Colour-blind? You can still become a pilot
Thousands rejected in the past could be cleared for take-off by new examination
Thursday 18 June 2009
Thousands of people prevented from becoming pilots because of their colour-blindness could get another chance to follow their childhood dreams, thanks to the development of a revolutionary eye test.
Until now, people with even minor forms of the condition – which affects one in 20 men and one in 200 women – have been unable to fly commercial aircraft because traditional tests are only able to detect that the problem exists, not its severity. But a new examination developed by scientists at City University in London can pinpoint the exact level of a person's colour-blindness and immediately indicate whether their vision meets the minimum requirements for flight safety.
Colour-blindness is caused when the eye's light-sensitive cells, known as "cones", are faulty or missing. The most common form is red-green deficiency, in which the subject may be unable to distinguish between the two colours. Most people are born with it, but it can also arise as a result of illness or medical treatment.
The new test stems from research sponsored by Britain's Civil Aviation Authority (CAA) and the US Federal Aviation Administration, which wanted to establish a more accurate way of assessing a person's colour vision to create fairer guidelines for those hoping to become pilots. In a report, the CAA estimated that using the new method will allow more than a third of those affected by colour-blindness to become pilots.
Try the test for yourself
It said: "If the new standard and tests were to be adopted, it is anticipated that, on average, 35 per cent of applicants currently excluded on the basis of conventional colour vision tests would be accepted as safe to fly."
Colour-blindness affects far more men than women because it is almost always passed down on the X chromosome. It has only to appear on a man's single X chromosome for him to be affected; for a woman it must be present on both X chromosomes.
For commercial pilots, good colour recognition is crucial when guiding a plane in to land, because runways are equipped with special lights that change colour depending on the angle of the plane's descent. Eye tests are a requirement for those who want to pursue jobs in the military, police, fire service and transport sectors as well as aviation. Many employers in these areas are likely to follow the CAA's lead in putting the new test to use.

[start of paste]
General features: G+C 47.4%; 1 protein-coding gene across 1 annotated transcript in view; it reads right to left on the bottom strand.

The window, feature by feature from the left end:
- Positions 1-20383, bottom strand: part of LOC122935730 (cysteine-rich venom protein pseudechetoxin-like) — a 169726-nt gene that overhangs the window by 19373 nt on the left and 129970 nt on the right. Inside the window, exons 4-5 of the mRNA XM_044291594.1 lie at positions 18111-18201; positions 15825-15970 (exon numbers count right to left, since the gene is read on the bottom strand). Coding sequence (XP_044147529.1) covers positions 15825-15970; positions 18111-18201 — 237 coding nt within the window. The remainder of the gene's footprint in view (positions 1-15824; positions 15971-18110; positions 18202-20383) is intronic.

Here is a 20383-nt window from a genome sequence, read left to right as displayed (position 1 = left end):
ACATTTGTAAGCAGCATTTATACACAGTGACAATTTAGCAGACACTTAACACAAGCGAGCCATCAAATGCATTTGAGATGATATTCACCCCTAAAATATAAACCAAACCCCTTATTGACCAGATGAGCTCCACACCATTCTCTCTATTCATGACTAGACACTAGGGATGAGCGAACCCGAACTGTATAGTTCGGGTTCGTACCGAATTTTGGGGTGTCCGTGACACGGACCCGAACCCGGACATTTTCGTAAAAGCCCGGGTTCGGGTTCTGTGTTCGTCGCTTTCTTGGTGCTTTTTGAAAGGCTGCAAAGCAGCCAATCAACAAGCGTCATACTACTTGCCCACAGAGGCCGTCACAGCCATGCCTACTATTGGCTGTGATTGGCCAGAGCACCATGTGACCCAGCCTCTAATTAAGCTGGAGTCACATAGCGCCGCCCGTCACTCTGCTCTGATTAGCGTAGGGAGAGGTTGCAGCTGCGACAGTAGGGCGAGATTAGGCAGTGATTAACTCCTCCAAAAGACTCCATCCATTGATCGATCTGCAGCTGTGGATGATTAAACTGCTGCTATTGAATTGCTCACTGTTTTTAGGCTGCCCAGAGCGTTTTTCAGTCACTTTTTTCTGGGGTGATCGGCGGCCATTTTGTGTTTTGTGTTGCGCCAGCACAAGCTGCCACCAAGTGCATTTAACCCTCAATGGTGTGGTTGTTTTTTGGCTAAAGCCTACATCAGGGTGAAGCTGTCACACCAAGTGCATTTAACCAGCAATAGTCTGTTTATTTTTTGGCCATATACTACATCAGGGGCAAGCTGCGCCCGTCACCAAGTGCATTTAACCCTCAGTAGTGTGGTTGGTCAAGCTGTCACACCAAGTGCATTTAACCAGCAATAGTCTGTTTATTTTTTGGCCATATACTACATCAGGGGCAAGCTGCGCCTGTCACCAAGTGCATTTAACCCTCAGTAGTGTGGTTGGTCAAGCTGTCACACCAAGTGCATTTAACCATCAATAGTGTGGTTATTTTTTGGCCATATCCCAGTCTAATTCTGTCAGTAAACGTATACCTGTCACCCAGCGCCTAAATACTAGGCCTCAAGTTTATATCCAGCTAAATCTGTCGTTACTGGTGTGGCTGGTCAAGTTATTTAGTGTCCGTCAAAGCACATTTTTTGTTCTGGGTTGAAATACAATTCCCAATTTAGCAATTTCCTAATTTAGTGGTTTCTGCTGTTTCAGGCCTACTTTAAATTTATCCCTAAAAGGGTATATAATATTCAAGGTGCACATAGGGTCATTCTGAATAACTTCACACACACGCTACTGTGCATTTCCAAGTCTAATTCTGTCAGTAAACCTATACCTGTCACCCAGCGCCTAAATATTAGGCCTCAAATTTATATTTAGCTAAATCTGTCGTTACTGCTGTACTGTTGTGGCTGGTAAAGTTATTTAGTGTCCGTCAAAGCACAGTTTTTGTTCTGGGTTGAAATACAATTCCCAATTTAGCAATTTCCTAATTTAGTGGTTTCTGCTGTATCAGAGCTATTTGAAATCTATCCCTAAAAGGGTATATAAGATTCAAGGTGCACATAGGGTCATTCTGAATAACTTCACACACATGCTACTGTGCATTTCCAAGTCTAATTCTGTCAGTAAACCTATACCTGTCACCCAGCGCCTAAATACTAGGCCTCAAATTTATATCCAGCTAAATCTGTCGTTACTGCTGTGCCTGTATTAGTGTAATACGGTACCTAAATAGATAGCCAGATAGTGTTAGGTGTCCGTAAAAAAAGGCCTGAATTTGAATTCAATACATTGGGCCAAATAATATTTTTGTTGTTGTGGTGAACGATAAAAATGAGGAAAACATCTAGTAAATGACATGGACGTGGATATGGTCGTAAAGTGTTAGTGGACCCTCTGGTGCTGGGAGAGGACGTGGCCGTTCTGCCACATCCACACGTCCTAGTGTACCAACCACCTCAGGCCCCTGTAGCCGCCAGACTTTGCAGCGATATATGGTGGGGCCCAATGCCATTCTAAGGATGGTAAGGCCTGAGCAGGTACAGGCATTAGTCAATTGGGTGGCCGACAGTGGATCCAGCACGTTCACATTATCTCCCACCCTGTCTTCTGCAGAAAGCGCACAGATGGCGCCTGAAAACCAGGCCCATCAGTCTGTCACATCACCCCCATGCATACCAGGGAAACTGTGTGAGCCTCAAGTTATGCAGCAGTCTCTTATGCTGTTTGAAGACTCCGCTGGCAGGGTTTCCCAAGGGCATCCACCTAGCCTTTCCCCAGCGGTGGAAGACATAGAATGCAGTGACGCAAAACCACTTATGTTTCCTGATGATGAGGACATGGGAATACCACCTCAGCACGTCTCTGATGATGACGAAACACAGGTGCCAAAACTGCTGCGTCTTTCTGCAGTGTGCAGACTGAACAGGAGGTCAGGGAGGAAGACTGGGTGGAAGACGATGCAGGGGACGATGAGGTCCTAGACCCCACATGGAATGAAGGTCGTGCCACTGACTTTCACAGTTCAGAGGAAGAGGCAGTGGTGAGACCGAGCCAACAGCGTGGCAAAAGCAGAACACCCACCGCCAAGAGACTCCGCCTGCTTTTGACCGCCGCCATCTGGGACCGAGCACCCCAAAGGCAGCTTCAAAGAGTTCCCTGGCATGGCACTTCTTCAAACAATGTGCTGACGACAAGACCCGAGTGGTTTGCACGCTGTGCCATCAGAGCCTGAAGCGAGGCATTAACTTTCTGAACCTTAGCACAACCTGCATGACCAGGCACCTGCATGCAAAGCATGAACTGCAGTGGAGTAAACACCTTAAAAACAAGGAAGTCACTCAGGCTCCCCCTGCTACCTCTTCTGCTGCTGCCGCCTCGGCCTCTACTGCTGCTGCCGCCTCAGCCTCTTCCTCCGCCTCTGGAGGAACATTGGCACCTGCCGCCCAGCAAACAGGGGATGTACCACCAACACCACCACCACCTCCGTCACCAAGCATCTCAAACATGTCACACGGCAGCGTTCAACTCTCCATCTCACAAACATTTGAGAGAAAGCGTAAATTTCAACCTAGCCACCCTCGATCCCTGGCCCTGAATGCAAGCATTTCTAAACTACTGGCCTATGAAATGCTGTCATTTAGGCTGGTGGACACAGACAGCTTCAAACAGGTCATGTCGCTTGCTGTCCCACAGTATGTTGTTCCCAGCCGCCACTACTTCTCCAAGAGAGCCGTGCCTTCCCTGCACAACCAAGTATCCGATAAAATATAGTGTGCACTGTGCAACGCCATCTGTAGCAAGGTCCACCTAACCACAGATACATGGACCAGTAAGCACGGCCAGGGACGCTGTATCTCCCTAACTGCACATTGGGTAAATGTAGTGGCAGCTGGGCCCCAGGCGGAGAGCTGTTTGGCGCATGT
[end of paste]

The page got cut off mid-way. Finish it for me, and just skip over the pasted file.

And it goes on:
Sally Evans, the CAA chief medical officer, said the authority hoped to start putting applicants through the new test within two or three months. Yesterday, she addressed a meeting in Latvia of the chief medical officers of Europe's main aviation authorities to promote its use. Those who have previously been rejected because of their colour-blindness are being encouraged to try again.
"Because some people in the past were put off from even applying if they knew they had a colour deficiency, it is difficult to say what proportion of potential applicants are being excluded at the moment," Ms Evans said. "But anybody who has failed in the past is welcome to apply, although obviously there isn't a guarantee that they will pass this time."
Seeing is believing: The new test
* In a standard Ishihara test, a person is shown green, red and orange dots in patterns. Colour-blind people cannot differentiate between the colours and pick out a pattern.
* In the new test, the person is shown coloured blocks in a grey square that jump to new positions as he tracks them. The process is repeated with different colours and hues. A colour-blind person will eventually be unable to detect the blocks' movements. The test shows how weak the colour was when it disappeared, placing the person on a colour-blindness scale.
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